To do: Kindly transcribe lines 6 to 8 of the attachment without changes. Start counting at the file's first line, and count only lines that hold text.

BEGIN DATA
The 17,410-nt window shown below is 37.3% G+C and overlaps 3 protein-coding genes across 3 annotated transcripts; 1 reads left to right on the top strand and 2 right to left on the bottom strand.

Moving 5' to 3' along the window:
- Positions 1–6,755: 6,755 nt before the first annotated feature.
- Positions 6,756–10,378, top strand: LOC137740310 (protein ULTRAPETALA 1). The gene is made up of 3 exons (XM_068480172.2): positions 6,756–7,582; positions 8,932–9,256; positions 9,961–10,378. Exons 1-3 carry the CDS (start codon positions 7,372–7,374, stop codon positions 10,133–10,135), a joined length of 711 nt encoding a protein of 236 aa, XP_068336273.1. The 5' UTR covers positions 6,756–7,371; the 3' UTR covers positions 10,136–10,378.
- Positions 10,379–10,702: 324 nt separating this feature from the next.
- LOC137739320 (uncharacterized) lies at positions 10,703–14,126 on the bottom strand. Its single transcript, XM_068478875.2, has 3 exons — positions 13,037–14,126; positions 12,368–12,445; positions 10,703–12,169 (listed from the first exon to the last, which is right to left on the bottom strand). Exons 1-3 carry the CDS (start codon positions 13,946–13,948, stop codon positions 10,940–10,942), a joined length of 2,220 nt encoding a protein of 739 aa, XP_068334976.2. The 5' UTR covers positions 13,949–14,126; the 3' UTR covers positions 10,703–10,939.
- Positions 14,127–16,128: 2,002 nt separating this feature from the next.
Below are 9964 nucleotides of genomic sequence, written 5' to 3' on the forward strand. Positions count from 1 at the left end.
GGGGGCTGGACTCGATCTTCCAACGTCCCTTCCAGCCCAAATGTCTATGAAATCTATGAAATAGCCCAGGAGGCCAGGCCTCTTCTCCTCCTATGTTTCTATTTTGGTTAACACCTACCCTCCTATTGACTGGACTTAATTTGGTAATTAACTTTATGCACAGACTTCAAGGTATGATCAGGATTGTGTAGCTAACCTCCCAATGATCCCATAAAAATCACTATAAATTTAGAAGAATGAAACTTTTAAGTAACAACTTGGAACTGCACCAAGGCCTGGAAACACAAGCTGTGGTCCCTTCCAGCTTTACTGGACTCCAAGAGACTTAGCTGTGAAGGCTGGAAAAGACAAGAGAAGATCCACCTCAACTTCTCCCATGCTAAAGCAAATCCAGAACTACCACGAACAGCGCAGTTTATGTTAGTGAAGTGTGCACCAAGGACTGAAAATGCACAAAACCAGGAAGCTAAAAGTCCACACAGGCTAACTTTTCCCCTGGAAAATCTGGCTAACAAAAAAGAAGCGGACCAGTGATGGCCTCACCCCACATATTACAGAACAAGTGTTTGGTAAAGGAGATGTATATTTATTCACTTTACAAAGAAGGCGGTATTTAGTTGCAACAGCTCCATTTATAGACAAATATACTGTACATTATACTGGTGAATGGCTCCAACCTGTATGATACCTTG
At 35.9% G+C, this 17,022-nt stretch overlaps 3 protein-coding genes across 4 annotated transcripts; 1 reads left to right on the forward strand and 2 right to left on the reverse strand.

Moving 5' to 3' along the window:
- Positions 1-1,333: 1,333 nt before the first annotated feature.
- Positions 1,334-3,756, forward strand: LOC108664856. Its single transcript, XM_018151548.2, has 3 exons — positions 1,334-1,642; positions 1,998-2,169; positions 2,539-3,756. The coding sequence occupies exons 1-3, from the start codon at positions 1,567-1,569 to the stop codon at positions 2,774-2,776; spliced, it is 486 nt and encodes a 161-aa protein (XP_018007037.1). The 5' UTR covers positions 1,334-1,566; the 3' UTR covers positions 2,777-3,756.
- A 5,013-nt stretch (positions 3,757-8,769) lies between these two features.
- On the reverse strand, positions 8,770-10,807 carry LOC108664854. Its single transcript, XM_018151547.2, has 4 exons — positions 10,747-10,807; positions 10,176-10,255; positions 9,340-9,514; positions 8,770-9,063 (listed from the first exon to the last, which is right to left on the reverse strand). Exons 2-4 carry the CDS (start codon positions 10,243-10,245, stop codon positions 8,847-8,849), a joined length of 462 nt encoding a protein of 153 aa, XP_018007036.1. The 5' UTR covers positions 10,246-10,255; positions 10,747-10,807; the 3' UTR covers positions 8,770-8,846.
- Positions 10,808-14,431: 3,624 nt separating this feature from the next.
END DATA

- LOC137739320 (uncharacterized) lies at positions 10,703–14,126 on the bottom strand. Its single transcript, XM_068478875.2, has 3 exons — positions 13,037–14,126; positions 12,368–12,445; positions 10,703–12,169 (listed from the first exon to the last, which is right to left on the bottom strand). Exons 1-3 carry the CDS (start codon positions 13,946–13,948, stop codon positions 10,940–10,942), a joined length of 2,220 nt encoding a protein of 739 aa, XP_068334976.2. The 5' UTR covers positions 13,949–14,126; the 3' UTR covers positions 10,703–10,939.
- Positions 14,127–16,128: 2,002 nt separating this feature from the next.
Below are 9964 nucleotides of genomic sequence, written 5' to 3' on the forward strand. Positions count from 1 at the left end.